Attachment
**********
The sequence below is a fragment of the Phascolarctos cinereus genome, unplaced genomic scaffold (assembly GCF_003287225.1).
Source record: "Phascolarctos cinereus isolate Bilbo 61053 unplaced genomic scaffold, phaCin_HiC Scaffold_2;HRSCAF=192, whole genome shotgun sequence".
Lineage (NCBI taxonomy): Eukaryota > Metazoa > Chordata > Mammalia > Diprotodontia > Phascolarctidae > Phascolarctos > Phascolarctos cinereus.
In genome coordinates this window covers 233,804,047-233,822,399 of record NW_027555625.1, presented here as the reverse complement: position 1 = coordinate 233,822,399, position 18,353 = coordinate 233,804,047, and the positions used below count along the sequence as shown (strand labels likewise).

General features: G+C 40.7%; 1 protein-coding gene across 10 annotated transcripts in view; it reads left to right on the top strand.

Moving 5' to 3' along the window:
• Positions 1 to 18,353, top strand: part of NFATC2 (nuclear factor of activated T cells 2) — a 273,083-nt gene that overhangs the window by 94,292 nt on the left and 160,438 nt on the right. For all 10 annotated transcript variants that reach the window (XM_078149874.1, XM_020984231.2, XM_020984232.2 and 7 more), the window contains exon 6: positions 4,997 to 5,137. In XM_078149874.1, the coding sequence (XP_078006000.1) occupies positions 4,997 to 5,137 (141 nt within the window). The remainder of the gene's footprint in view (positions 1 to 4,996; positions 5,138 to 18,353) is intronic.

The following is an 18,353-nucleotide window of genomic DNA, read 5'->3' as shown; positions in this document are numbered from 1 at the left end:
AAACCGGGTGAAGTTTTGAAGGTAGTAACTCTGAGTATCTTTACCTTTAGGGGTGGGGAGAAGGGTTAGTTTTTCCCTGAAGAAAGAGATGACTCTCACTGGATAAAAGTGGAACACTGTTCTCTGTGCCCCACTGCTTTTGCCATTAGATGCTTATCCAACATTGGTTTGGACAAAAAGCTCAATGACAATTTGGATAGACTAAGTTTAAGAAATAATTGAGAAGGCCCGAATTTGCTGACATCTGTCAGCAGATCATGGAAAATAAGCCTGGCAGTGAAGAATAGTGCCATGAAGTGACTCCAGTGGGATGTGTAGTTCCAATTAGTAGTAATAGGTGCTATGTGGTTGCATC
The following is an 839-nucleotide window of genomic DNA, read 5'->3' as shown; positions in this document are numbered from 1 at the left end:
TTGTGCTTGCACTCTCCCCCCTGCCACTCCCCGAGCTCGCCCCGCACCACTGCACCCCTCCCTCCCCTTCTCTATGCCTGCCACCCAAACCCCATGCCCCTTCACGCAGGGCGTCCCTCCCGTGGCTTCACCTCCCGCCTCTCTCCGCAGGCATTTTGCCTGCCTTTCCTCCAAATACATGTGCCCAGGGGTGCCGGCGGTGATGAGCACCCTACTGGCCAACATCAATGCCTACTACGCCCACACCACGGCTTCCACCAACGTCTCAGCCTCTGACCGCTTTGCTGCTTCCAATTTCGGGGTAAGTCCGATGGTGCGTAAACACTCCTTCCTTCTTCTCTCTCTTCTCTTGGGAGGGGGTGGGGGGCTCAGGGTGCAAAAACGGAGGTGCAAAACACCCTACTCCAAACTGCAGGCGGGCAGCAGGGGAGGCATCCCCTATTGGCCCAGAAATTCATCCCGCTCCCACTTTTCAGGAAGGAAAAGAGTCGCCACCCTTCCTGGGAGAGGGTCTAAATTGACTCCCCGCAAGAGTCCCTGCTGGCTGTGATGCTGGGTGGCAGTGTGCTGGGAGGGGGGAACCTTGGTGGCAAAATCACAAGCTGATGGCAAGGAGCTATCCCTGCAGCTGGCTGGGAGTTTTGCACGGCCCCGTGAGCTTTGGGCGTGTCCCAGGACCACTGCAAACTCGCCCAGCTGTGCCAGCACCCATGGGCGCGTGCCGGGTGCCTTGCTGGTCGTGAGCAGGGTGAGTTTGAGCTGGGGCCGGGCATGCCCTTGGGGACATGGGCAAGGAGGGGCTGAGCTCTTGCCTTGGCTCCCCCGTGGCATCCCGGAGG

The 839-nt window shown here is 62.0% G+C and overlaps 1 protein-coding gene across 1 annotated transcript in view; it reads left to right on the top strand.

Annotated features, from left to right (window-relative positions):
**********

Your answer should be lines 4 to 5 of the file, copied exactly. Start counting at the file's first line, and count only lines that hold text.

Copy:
In genome coordinates this window covers 233,804,047-233,822,399 of record NW_027555625.1, presented here as the reverse complement: position 1 = coordinate 233,822,399, position 18,353 = coordinate 233,804,047, and the positions used below count along the sequence as shown (strand labels likewise).

General features: G+C 40.7%; 1 protein-coding gene across 10 annotated transcripts in view; it reads left to right on the top strand.